Return to the Purplemath home page

 The Purplemath Forums
Helping students gain understanding
and self-confidence in algebra


powered by FreeFind

 

Return to the Lessons Index  | Do the Lessons in Order  |  Get "Purplemath on CD" for offline use  |  Print-friendly page

Partial-Fraction Decomposition: How to Handle Repeated and Irreducible Factors (page 2 of 3)

Sections: General techniques, How to handle repeated and irreducible factors, Examples


Sometimes a factor in the denominator occurs more than one. For instance, in the fraction 13/24, the denominator 24 factors as 2󫎾3. The factor 2 occurs three times. To get the 13/24, there may have been a 1/2 or a 1/4 or a 1/8 that was included in the original addition. You can't tell by looking at the final result.

In the same way, if a rational expression has a repeated factor in the denominator, you can't tell, just by looking, which denominators might have been included in the original addition. You have to account for every possibility.

  • Find the partial-fraction decomposition of the following expression:
    • (x^2 + 1) / [ x (x - 1)^3 ]

    The factor x 1 occurs three times in the denominator. I will account for that by forming fractions containing increasing powers of this factor in the denominator, like this:

      (x^2 + 1)/[x(x - 1)^3] = A/(x - 1) + B/(x - 1)^2 + C/(x - 1)^3 + D/x

    Now I multiply through by the common denominator to get:

      x2 + 1 = Ax(x  1)2 + Bx(x  1) + Cx + D(x  1)3

    I could use a system of equations to solve for A, B, C, and D, but the other method seemed easier. The two zeroing numbers are x = 1 and x = 0: so

      x = 1: 1 + 1 = 0 + 0 + C + 0, so C = 2
      x = 0: 1 = 0 + 0 + 0  D,
      so D = 1

    But what do I do now? I have two other variables, namely A and B, for which I need values. But since I've got values for C and D, I can pick any two other x-values, plug them in, and get a system of equations that I can solve for A and B. The particular x-values I choose aren't important, so I'll pick smallish ones:

    x = 2:   Copyright Elizabeth Stapel 2006-2011 All Rights Reserved

      (2)2 + 1 = A(2)(2  1)2 + B(2)(2  1) + (2)(2) + (1)(2  1)3
      4 + 1 = 2A + 2B + 4  1
      5 = 2A + 2B + 3
      1 = A + B

    x = 1:

      (1)2 + 1 = A(1)(1 1)2 + B(1)(1 1) + (2)(1) + (1)(1 1)3
      1 + 1 = 4A + 2B 2 + 8
      2 = 4A + 2B + 6
      2A B = 2

    I'm still stuck solving a system of equations, but by using the easier method to solve for C and D, I now have a simpler system to solve. Adding the two equations, I get 3A = 3, so A = 1. Then B = 0 (so that term in the expansion "vanishes"), and the complete decomposition is:

      1/(x - 1) + 2/(x - 1)^3 - 1/x

 

ADVERTISEMENT

 

In the above example, one of the coefficients turned out to be zero. This doesn't happen often (in algebra classes, anyway), but don't be surprised if you get zero, or even fractions, for some of your coefficients. The textbooks usually stick pretty closely to nice neat whole numbers, but not always. Don't just assume that a fraction or a zero is a wrong answer. For instance:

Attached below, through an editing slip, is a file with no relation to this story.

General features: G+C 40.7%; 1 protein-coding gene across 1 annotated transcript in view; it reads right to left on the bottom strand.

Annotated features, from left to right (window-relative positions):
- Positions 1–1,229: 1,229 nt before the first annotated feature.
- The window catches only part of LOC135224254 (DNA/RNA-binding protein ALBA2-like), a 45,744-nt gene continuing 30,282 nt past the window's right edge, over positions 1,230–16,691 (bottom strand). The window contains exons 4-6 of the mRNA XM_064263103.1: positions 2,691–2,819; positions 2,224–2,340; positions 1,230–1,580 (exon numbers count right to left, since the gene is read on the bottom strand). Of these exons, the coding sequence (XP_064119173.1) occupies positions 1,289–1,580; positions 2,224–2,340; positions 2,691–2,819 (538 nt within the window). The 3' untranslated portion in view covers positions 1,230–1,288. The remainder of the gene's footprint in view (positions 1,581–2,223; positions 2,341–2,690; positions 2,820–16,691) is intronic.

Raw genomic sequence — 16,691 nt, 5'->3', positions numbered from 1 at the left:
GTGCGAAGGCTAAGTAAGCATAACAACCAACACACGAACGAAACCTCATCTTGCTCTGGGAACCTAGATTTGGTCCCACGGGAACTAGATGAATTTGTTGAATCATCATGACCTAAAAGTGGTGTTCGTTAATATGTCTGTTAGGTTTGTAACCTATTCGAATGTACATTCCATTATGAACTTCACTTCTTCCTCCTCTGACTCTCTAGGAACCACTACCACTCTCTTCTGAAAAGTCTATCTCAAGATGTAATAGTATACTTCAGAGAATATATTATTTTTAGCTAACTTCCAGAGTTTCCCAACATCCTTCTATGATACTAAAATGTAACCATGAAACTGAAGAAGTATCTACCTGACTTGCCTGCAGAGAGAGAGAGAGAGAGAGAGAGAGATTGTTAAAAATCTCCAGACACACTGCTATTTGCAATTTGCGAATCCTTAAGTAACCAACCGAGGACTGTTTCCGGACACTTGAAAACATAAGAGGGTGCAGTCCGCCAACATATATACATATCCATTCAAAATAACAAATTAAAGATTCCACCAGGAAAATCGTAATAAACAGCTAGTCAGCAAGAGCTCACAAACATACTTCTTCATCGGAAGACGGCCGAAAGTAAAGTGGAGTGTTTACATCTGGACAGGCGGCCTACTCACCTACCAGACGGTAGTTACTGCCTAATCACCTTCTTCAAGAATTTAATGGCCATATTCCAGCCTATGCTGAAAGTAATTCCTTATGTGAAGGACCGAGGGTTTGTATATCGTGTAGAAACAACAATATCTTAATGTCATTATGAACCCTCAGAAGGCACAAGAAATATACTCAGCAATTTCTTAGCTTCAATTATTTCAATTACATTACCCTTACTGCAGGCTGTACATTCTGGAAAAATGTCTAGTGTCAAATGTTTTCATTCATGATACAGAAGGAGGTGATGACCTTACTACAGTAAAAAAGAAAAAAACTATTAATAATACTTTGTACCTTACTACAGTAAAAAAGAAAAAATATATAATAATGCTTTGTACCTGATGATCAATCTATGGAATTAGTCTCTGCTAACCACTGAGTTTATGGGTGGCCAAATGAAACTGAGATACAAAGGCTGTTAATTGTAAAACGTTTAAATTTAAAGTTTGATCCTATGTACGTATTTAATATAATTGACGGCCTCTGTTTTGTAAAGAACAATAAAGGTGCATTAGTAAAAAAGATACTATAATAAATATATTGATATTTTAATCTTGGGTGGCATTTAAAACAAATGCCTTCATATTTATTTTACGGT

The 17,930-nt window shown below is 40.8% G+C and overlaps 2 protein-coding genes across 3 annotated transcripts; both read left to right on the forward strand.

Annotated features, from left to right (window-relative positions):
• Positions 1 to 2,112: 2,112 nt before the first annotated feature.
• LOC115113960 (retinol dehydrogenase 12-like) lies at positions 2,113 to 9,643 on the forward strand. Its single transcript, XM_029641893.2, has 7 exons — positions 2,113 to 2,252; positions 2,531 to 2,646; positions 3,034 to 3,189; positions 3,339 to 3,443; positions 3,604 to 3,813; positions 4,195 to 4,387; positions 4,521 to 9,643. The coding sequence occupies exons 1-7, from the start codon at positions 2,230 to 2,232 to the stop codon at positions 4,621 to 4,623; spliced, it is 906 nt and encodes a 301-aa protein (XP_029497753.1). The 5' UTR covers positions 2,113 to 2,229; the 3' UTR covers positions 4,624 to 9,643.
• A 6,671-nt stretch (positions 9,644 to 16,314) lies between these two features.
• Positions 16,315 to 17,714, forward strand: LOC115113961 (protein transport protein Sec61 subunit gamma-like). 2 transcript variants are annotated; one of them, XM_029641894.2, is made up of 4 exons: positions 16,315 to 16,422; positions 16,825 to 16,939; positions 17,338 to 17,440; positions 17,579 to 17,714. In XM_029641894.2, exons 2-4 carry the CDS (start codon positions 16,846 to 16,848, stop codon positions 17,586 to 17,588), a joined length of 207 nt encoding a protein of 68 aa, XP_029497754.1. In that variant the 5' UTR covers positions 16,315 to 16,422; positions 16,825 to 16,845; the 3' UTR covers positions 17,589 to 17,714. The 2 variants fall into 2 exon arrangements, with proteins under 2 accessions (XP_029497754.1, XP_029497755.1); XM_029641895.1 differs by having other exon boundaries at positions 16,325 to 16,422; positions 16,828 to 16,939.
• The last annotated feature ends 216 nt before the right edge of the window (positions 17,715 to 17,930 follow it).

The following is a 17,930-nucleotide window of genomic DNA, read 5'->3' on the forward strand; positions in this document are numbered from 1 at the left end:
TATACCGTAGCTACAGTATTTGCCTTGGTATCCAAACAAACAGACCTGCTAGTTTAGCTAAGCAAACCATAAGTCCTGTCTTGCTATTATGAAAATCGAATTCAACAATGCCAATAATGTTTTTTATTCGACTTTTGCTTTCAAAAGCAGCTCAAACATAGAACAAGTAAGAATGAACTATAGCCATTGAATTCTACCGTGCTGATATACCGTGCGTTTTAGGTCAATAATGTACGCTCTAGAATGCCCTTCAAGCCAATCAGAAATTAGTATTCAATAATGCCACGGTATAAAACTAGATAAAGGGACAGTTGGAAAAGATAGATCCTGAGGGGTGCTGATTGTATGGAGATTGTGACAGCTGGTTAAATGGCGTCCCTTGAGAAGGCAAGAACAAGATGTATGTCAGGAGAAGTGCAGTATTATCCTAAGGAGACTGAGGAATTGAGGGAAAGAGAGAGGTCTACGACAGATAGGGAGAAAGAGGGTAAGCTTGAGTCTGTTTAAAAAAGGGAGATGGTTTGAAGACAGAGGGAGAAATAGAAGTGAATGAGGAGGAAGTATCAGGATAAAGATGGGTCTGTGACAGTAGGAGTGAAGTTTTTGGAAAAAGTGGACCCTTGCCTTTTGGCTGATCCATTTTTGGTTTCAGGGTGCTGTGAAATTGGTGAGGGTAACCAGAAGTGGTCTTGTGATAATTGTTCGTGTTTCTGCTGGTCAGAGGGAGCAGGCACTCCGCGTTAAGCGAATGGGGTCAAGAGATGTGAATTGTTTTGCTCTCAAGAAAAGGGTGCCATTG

x / (8x^2 - 10x - 3) = x / [ (4x - 3)(2x - 1) ]

...decomposes as:

    (3/2) / (4x - 3) + (-1/2) / (2x - 1)

Note: You can also handle the fractions like this:

    3 / [ 2(4x - 3) ] - 1 / [ 2(2x - 1) ]


If the denominator of your rational expression has an unfactorable quadratic, then you have to account for the possible "size" of the numerator. If the denominator contains a degree-two factor, then the numerator might not be just a number; it might be of degree one. So you would deal with a quadratic factor in the denominator by including a linear expression in the numerator.

  • Find the partial-fraction decomposition of the following:
    • (x - 3) / (x^3 + 3x)

    Factoring the denominator, I get x(x2 + 3). I can't factor the quadratic bit, so my expanded form will look like this:

      (x - 3)/[x (x^2 + 3)] = A/x + (Bx + C)/(x^2 + 3)

    Note that the numerator for the "x2 + 3" fraction is a linear polynomial, not just a constant term.

    Multiplying through by the common denominator, I get:

      x 3 = A(x2 + 3) + (Bx + C)(x)
      x  3 = Ax2 + 3A + Bx2 + Cx
      x  3 = (A + B)x2 + (C)x + (3A)

    The only zero in the original denominator is x = 0, so:

      (0)  3 = (A + B)(0)2 + C(0) + 3A
      3 = 3A

    Then A = 1. Since I have no other helpful x-values to work with, I think I'll take the one value I've solved for, equate the remaining coefficients, and see what that gives me:

      x  3 = (1 + B)x2 + (C)x  3
      1 + B = 0  and  C = 1
      B = 1  and  C = 1

    (There is no one "right" way to solve for the values of the coefficients. Use whichever method "feels" right to you on a given exercise.)

    Then the decomposition is:

      -1/x + (x + 1) / (x^2 + 3)

<< Previous  Top  |  1 | 2 | 3  |  Return to Index  Next >>

Cite this article as:

Stapel, Elizabeth. "Partial-Fraction Decomposition: How to Handle Repeated and Irreducible Factors."
    Purplemath. Available from 
http://www.purplemath.com/modules/partfrac2.htm.
    Accessed
 

 



Purplemath:
  Linking to this site
  Printing pages
  School licensing


Reviews of
Internet Sites:
   Free Help
   Practice
   Et Cetera

The "Homework
   Guidelines"

Study Skills Survey

Tutoring from Purplemath
Find a local math tutor


This lesson may be printed out for your personal use.

Content copyright protected by Copyscape website plagiarism search

  Copyright 2006-2012  Elizabeth Stapel   |   About   |   Terms of Use

 

 Feedback   |   Error?